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George Maduro on horse jumping.jpg


Madurodam was opened on 2 July 1952. Since day one, it has been more than a theme park that shows the best of the Netherlands: it was founded as a living memorial to the war hero George Maduro and as a way to raise funds for charities.

Mrs Boon-van der Starp

Mrs Boon-van der Starp is the founder of Madurodam. She was a member of the board of the Dutch Students’ Sanatorium. In the sanatorium, students with tuberculosis could recover and study at the same time. Mrs Boon-van der Starp was looking for a way to collect money for the sanatorium and came up with the miniature city. In the years following the Second World War, this was a matter of national importance: The Netherlands was being rebuilt and Madurodam was building with it. The park offered a place for the shared history of the battered Netherlands as well as hope for the future.

Madurodam was founded as a theme park, living memorial to the war hero George Maduro and as a way to raise funds for charities

George Maduro

The parents of the war hero George Maduro donated the start-up capital for the miniature city. They wanted a living memorial to their son George Maduro, who died in the Second World War. George was born in Curaçao on 15 July 1916 and went to study in Leiden at the age of 18. During the Second World War, he signed up as a reserve officer in the Netherlands cavalry. At the time of the invasion of the Netherlands in May 1940, he heroically led an attack in Rijswijk. In 1943, he was captured and imprisoned in Saarbrücken, Germany. In November 1944, George was brought to the Dachau concentration camp, where he died of typhus on 8 February 1945. On 9 May 1946, George Maduro was posthumously awarded the Military Order of William, Knight 4th Class, due to his heroic actions in Rijswijk.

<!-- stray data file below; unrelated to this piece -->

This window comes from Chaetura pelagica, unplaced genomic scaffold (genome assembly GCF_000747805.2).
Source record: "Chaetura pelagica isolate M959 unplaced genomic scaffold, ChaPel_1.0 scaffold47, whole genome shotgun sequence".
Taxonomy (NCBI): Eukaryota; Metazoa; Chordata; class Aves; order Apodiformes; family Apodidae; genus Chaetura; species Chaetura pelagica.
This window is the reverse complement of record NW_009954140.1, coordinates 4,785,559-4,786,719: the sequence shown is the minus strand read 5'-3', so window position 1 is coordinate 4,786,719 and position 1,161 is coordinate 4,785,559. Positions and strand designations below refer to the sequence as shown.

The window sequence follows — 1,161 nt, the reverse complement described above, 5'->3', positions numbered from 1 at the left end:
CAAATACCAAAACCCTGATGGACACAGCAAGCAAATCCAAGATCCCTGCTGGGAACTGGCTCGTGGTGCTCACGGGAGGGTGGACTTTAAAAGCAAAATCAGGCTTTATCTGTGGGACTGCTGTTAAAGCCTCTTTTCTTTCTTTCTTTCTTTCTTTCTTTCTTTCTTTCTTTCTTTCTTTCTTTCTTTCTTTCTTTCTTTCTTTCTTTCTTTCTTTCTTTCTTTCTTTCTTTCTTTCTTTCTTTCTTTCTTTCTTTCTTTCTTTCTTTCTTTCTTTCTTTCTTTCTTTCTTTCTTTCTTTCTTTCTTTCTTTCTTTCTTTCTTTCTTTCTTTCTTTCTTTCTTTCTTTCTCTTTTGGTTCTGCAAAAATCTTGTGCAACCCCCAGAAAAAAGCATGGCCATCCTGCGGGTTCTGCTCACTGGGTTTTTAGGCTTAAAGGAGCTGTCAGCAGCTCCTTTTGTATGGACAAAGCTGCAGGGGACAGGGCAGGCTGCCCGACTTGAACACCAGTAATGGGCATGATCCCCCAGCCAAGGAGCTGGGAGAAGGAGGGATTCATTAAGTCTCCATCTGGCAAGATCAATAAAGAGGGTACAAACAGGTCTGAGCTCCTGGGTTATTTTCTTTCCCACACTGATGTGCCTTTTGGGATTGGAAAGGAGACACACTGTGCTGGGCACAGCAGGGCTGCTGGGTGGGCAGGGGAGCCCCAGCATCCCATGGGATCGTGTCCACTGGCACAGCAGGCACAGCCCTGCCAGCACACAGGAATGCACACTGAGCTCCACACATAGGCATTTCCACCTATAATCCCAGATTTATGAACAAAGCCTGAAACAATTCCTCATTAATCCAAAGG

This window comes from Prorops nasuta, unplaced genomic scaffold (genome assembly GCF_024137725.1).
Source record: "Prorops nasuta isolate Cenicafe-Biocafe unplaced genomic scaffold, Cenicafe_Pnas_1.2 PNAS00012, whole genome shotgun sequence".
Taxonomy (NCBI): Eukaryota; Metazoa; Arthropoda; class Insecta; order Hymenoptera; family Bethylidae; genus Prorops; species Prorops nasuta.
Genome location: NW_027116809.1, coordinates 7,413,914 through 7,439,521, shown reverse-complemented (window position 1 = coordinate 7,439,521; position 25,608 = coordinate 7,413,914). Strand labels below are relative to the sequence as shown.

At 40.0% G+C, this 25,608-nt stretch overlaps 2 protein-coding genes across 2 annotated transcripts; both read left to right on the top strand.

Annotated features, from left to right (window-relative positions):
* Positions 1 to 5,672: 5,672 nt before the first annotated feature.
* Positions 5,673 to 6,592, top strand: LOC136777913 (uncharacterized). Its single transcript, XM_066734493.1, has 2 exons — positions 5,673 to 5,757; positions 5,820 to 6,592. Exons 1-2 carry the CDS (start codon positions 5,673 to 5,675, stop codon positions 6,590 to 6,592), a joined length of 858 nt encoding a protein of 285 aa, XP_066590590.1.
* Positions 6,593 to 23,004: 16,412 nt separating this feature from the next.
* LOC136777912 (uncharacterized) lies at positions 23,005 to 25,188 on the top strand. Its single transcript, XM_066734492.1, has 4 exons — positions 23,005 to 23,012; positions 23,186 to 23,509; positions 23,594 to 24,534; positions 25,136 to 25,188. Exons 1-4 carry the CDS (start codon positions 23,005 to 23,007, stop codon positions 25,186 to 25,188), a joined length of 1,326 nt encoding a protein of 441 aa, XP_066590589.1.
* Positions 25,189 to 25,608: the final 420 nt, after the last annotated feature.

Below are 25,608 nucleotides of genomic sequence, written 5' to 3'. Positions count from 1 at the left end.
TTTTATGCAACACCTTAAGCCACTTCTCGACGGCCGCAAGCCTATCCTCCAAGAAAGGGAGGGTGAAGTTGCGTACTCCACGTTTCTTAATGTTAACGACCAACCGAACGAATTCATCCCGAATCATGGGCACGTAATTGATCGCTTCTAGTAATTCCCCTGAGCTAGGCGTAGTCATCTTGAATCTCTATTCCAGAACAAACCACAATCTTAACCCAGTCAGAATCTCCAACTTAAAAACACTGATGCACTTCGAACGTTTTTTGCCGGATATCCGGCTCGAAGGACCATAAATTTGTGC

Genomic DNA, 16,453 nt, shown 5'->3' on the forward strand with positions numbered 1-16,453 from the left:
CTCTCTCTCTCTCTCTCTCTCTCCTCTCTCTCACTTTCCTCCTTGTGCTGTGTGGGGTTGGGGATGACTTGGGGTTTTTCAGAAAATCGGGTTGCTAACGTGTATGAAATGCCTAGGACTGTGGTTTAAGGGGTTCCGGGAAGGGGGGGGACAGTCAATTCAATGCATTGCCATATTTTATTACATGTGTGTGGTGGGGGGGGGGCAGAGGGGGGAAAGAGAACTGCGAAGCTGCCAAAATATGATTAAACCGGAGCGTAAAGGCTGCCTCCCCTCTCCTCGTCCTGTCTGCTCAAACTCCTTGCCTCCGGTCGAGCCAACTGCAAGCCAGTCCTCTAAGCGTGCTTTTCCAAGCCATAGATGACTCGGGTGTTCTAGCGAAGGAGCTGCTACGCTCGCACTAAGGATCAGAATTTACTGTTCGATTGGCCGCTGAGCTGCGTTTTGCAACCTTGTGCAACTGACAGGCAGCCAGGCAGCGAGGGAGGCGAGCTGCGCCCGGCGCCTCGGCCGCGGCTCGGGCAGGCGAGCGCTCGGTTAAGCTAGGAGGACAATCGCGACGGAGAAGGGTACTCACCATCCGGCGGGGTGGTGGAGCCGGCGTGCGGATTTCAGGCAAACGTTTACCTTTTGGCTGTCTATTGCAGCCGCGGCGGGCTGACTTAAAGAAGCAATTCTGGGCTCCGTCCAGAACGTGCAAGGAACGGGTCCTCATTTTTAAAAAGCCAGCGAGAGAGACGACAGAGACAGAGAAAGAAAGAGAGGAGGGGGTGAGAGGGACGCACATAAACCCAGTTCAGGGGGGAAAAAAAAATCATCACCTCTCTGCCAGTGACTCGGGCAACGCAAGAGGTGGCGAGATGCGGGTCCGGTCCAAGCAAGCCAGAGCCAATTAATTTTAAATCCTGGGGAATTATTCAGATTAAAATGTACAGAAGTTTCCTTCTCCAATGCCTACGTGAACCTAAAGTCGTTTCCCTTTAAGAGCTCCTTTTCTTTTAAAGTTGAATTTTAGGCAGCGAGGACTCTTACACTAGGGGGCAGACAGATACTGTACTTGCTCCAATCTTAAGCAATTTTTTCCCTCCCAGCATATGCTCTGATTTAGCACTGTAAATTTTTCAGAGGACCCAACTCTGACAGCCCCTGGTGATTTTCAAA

The construction of the park

Architect S.J. Bouma was Director of the Zuiderzee Museum in Enkhuizen and wanted to collaborate in the construction of a miniature city. He created a plan for a model of a Dutch city, as it would have developed over the centuries, on a scale of 1:25. The theme: a city with a smile. Dutch businesses supported the initiative and KLM, Unilever, Philips, the Bataafsche Petroleummaatschappij (later Shell) and the Nederlandse Spoorwegen railway company were the founding fathers. The park was expanded in 1996. In addition to the iconic entry building with its lighthouse, the park was redesigned and two multi-functional spaces were added.


In November 2011, the park closed for five months for a major renovation. In the new Madurodam that opened in April 2012 there is more to see and in particular lots more to do together. You can operate the Oosterschelde barrier yourself, learn to fly at Schiphol and bid at a flower auction. There are also interactive screens with Madurodammers, the inhabitants of the park, who tell dozens of stories in a contemporary way.